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GARDENING : Containers Hold Lots of Pluses for Plantings

January 15, 1994|From Associated Press

Containers often make it easier to cope with gardening problems such as weather, marginal soil, lack of space, weeds, pests, watering or too little or too much sun.

They are a major plus, too, when it becomes difficult to work at ground level.

Vegetables and containers seem made for each other. Although many flowers and shrubs also do well in them, containers really shine in producing vegetables. And the ornamental appearance of many vegetables is another advantage.

Just about any vegetable--even sweet corn and potatoes--will produce a crop in a container. But fast growers usually are best. Most satisfactory are those that develop fruit over a long period of time, such as tomatoes, eggplant and peppers, or are harvested by picking outer leaves, such as leaf lettuce and herbs. They continue to grow and produce as you harvest.

With temperature-sensitive plants, containers can be rolled outdoors on warm, sunny days and back indoors at night.

Certain basics must always be followed:

* Probably the most important: Varieties must be suitable to your climate and the time of year during which you plan to grow them.

* Next, buy or make an artificial soil mix. Regular garden soil, regardless of how good it is, will not work well in containers.

* Never forget that vegetables need to be in a state of growth for best quality. This means close attention to watering and fertilizing.

* And remember that although vegetables prefer at least six hours of daily sunshine, most dislike heat--and containers in full sun can get quite hot, cooking the roots. Avoid western exposures and windy places.

Just about any type of container will work. If it can hold sufficient growing material and its appearance pleases you, the plants should be happy. Be sure there are drain holes.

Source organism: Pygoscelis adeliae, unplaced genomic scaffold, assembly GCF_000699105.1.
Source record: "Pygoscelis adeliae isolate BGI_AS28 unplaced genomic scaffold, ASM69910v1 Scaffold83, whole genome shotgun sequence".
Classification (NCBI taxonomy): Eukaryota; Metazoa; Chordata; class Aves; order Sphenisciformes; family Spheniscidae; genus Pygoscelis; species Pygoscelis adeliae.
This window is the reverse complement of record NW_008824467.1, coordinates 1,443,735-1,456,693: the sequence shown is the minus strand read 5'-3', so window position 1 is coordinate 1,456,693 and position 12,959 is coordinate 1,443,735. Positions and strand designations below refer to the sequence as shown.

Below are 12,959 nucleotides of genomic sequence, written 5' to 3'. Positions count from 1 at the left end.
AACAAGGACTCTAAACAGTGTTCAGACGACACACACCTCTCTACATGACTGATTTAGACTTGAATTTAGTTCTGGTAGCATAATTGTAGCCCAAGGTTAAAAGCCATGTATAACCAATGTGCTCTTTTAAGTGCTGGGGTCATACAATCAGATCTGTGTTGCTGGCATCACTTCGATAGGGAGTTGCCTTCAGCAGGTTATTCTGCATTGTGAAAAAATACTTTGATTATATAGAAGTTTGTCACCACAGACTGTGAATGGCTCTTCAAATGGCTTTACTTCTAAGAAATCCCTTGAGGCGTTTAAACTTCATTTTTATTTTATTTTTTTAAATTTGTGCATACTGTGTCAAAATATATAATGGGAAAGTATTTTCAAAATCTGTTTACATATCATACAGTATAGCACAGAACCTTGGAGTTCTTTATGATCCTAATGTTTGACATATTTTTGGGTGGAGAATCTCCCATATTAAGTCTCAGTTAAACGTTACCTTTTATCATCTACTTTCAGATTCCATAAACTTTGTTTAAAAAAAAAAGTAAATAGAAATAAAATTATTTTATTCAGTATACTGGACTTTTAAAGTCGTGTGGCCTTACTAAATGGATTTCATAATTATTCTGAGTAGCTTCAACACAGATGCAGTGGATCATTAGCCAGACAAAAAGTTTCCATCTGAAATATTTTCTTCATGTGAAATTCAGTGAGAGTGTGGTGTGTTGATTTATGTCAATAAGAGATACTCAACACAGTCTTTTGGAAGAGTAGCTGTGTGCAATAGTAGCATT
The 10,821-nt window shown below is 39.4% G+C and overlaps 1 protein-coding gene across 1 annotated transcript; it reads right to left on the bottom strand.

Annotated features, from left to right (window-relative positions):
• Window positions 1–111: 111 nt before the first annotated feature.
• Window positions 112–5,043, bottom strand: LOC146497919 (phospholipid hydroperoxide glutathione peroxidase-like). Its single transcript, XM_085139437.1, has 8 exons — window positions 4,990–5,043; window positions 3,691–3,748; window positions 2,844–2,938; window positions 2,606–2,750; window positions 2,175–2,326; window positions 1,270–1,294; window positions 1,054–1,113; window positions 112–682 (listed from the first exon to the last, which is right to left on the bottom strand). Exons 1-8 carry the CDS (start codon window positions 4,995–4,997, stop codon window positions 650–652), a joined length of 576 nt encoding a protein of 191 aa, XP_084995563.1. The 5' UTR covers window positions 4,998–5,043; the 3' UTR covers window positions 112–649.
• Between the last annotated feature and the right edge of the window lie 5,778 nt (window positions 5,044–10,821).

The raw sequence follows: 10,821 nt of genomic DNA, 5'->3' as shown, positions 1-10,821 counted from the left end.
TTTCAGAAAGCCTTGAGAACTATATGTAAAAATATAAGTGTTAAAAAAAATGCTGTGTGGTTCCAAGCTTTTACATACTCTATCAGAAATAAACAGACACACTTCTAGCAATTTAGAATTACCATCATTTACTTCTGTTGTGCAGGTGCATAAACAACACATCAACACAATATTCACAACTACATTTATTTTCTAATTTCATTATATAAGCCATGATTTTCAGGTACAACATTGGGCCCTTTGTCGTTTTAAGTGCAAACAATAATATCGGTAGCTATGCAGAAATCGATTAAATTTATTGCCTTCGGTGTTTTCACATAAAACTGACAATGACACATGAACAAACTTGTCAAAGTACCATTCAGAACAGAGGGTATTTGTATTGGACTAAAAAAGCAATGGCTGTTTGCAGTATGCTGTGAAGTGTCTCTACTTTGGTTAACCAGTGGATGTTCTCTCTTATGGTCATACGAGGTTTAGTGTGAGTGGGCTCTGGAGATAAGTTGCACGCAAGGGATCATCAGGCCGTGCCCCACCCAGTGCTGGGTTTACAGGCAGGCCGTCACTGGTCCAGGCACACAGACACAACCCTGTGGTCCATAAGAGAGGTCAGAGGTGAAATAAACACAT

The five-gallon containers that nursery plants come in are a good starting point. Three-gallon size usually is minimum.

Many gardeners like the wooden half-barrels because they are large enough to hold several plants and retain a good moisture reserve.

Potatoes do fine in them. Leaf lettuce, peppers, green onions, shallots, garlic, herbs, tomatoes and carrots are excellent. Use dwarf varieties when available.

One caution: Before filling the containers with soil mix, place them where you want them. Otherwise, they may be too heavy to move. The mix must drain well and remain light and open. With only a few containers, it's simpler to buy a commercial mix.

Homemade is cheaper, and you can be sure of what's in it. A good proportion is equal parts of coarse sand, peat moss, vermiculite and perlite. This encourages strong roots. Before mixing, add horticulture lime and soil sulfur or gypsum.

Leave an inch or two of top space that can be filled with water at each watering.

Another plus with a soilless mix is that insects, diseases and weeds often are nonexistent.

For fertilizer, slow-release types work well. Many gardeners prefer applying a nutrient-balanced solution when watering. But remember that while leafy vegetables require heavy fertilization, fruiting vegetables grow a lot of foliage and produce poorly if given excess nitrogen.

Use the manufacturer's recommendation as a starting point, and observe carefully before adjusting.

If light comes only from one side, revolve the container a quarter turn each week, if this is possible. Black containers, by attracting sun in a sunny location, provide an early jump on summer. But be careful of this later in the year.

Determining watering needs can be difficult. Moisture meters are inexpensive. Another option: Stick a finger into the growing medium up to the first knuckle. If the finger feels moist when removed, try again the next day.

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